Given the amount of time he has spent duelling with senior politicians, it may be wishful thinking. Broadcaster Andrew Marr revealed on Sunday that his debut novel involves the death of a Conservative prime minister.
The former BBC political editor said the plot of his book, Head of State, will focus on a referendum on Britain’s European Union membership in September 2017 and what happens when his fictional resident of Number 10 expires shortly before the vote.
Mr Marr, who suffered a debilitating stroke in January last year, said the satirical novel was inspired by real-life events following a conversation he had with a Tory peer shortly before his illness.
Lord Chadlington, formerly Conservative public relations adviser Peter Gummer, told the broadcaster how he had been in Downing Street and saw the prime minister of the day coming down stairs “looking like death”.
Mr Marr told The Sunday Times: “Peter said he and others then wondered what they would do if the prime minister actually died. So from Peter’s idea, I decided to write this novel involving a cover-up immediately before the Euro poll when the PM dies.”
Although Mr Marr is withholding the identity of the prime minister whose pallor inspired the plot, Lord Chadlington, who founded the public relations company Shandwick, advised John Major during his premiership.
The broadcaster is also reticent about the finer details of Head of State’s storyline, though it is suggested the book’s title is deliberately ambiguous and the cover-up may involve the conjuring up of a “fake head” to keep the deceased PM alive for television audiences.
The publisher’s blurb, which bills the tome as a “darkly comic tale of deception and skulduggery in Downing Street and Whitehall”, adds: “There is a shocking secret at the very heart of government that, were it to become known, would change everything in an instant. A group of ruthlessly determined individuals will stop at nothing – including murder – to prevent that from happening.”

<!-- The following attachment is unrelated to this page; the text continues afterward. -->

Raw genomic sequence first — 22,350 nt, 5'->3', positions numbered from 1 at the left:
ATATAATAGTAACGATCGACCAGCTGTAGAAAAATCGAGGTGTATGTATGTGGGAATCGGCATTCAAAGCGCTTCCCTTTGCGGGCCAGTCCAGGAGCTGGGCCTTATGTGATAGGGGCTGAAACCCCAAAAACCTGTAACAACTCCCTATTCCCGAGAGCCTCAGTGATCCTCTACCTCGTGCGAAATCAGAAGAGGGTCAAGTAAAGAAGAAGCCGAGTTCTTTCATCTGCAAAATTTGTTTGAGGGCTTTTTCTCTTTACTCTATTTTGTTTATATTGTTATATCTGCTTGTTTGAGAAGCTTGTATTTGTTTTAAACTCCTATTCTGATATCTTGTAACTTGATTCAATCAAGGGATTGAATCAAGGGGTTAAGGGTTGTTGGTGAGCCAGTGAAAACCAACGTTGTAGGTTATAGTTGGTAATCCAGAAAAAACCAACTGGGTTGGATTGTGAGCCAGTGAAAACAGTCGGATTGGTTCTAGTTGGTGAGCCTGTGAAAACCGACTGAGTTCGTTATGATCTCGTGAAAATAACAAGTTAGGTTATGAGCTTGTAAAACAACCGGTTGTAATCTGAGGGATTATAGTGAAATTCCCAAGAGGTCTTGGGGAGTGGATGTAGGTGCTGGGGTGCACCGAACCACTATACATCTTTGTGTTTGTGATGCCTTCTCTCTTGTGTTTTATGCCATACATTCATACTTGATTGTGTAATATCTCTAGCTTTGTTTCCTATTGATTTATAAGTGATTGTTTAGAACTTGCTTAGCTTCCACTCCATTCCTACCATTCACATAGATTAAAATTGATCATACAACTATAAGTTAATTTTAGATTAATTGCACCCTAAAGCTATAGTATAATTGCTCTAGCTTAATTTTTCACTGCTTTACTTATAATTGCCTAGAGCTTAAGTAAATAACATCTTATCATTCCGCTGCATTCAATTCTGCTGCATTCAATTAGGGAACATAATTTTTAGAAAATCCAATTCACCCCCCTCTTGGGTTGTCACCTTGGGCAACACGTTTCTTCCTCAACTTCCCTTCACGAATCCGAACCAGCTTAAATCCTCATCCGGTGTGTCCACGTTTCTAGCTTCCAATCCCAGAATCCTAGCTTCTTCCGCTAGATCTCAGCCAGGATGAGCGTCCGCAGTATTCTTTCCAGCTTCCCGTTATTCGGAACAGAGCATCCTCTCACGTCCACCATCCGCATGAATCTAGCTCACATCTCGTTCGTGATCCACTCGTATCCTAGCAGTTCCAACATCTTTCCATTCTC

Although Mr Marr is the author of a number of successful non-fiction titles, including a book to accompany his acclaimed History of Modern Britain series, the satire is his first foray into fiction.
The novel, which had to be dictated because of continuing paralysis in Mr Marr’s left arm due to his stroke, required permission from Downing Street for him to visit some of the few remaining rooms he has not seen in the building as part of his research.
The broadcaster, a former editor of The Independent, said he had found the process of writing a welcome change to the strict impartiality of his role presenting his BBC show. He said: “One of the things I’ve enjoyed about this book is the freedom to write what I have not been able to say at the BBC.”
The pressures of objectivity are, nonetheless, never far away. He is reportedly in the process of writing a second satire, this time about the Labour Party.Reuse content